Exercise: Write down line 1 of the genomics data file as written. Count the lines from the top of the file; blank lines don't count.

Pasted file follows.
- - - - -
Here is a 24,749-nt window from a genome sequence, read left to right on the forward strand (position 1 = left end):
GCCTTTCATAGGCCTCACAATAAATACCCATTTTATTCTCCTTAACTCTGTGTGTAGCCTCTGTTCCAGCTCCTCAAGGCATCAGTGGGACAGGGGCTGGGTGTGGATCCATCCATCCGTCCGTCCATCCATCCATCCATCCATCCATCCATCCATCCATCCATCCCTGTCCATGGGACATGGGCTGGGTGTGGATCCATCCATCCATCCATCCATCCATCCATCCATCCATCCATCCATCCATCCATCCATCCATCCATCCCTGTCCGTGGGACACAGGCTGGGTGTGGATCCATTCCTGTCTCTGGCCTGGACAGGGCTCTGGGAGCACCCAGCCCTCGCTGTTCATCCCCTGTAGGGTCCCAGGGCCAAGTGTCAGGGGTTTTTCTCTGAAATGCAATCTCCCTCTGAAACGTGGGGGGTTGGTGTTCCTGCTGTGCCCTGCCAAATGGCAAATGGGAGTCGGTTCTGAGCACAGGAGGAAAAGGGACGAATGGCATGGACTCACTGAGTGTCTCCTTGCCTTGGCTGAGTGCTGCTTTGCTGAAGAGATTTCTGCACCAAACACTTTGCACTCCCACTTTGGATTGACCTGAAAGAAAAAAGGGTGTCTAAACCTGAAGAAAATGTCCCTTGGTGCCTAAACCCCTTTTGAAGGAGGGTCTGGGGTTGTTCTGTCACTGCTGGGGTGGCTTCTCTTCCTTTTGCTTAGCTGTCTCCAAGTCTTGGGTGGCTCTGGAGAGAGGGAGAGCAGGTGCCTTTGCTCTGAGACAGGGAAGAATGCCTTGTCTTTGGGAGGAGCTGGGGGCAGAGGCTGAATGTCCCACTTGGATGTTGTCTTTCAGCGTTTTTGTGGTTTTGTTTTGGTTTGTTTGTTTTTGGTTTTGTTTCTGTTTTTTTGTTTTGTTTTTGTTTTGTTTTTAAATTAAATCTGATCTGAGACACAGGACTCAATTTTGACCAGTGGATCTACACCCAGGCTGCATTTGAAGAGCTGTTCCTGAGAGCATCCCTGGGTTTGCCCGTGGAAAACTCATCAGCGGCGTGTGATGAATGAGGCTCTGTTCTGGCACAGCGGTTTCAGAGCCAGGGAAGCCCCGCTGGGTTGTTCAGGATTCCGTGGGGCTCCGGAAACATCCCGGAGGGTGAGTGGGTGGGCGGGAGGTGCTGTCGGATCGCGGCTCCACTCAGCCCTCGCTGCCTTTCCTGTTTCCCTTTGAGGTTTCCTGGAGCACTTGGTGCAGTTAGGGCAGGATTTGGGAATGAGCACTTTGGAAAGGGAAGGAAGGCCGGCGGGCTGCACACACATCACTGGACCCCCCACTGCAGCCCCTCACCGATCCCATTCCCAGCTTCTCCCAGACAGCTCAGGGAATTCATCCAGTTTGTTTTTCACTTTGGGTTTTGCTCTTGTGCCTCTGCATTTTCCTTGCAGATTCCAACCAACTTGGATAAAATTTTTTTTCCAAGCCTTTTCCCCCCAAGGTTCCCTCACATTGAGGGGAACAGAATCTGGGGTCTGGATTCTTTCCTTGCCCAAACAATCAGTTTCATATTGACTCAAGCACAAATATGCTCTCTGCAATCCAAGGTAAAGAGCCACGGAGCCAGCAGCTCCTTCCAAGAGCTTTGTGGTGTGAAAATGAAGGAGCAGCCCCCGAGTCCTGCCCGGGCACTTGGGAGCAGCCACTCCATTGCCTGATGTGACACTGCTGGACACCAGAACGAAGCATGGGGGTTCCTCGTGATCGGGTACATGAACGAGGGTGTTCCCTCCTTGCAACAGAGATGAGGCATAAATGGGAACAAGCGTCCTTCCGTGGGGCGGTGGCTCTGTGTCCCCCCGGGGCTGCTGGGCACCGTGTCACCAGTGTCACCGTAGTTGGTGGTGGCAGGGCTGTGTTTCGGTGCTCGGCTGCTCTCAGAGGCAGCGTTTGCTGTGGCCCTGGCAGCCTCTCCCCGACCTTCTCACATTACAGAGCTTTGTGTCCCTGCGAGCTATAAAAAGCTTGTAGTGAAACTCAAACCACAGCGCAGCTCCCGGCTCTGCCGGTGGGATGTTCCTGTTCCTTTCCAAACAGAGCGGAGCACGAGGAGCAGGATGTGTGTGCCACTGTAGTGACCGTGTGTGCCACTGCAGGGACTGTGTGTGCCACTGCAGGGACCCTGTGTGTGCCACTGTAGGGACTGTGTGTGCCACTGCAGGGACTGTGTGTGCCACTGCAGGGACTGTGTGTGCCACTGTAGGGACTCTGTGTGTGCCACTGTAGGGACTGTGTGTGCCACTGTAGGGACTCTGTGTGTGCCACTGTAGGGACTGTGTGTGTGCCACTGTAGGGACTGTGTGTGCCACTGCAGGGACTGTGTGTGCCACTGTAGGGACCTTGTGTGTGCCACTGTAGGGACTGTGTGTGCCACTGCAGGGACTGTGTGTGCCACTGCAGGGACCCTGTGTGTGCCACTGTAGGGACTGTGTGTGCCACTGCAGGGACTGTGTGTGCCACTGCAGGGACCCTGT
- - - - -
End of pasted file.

Here is a 24,749-nt window from a genome sequence, read left to right on the forward strand (position 1 = left end):